Abandoning his thesis, he was sent to Rochester, New York where he spent three years working in a diocesan parish, and then to St. Mary’s Church in Owen Sound, Ontario. Later he served in Windsor, Ontario at Assumption Parish for six years. “I found my niche in parish work.” he said. He deeply enjoyed the pastoral work including celebrating mass, giving the sacraments, and providing counselling to people growing in their faith at all stages of life.
Assumption Church was falling into disrepair and Father Walsh found himself embroiled in a capital campaign to raise funds for extensive restoration repairs. “I didn’t feel like that was why I became a priest,” he said.
Instead he discerned that he would take a sabbatical to learn Spanish to fulfill a personal goal of ministering in another language. He saw an opportunity to do so in the Basilian Latin American apostolates.
In March 2012, he was sent to Tehuacán, Mexico where he ministered at the Parroquia de San Lorenzo. Language was no longer the barrier it had been when he was in Las Cruces and he found that the parishioners’ questions and concerns to be similar to those he faced in Owen Sound and Windsor. “I was learning another language and with it a culture and perspective. It began to shift the way I looked at my own background, life, and family. I was developing a Mexican perspective,” he said.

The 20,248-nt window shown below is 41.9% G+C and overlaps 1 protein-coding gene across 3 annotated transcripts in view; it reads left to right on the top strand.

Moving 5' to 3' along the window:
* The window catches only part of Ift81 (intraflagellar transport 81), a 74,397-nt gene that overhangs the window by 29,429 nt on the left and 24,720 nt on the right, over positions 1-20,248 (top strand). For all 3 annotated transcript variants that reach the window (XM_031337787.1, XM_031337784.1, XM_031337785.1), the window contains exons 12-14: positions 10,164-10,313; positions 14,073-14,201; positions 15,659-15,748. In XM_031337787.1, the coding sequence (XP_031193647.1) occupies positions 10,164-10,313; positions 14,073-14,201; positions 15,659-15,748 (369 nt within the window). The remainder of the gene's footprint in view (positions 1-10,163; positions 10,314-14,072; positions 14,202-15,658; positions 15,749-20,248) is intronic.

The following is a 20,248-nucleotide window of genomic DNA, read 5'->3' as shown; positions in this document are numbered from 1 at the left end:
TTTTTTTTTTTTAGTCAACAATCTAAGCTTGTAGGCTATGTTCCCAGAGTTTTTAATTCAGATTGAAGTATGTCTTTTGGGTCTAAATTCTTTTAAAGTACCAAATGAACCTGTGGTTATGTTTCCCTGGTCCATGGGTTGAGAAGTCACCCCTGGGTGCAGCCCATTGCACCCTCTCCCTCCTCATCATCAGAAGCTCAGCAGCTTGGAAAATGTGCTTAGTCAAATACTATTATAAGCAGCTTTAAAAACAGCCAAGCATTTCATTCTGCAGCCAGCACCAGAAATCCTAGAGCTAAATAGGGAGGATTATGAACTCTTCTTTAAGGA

In 2014, he added formation ministry to his portfolio as the novice master at the novitiate in Mexico while continuing to help out as he could in the parish. In 2015 he shifted to formation full time and moved to Mexico City to serve as the director of scholastics.
He has modeled his teaching style after many Basilians, and especially his own director of scholastics, Father Ken Decker, CSB who embraced every moment as an opportunity for teaching. Conversations at the dinner table, while shopping, and during recreation become chances to observe and ask questions that will guide the men in formation on their journeys towards becoming a Basilian.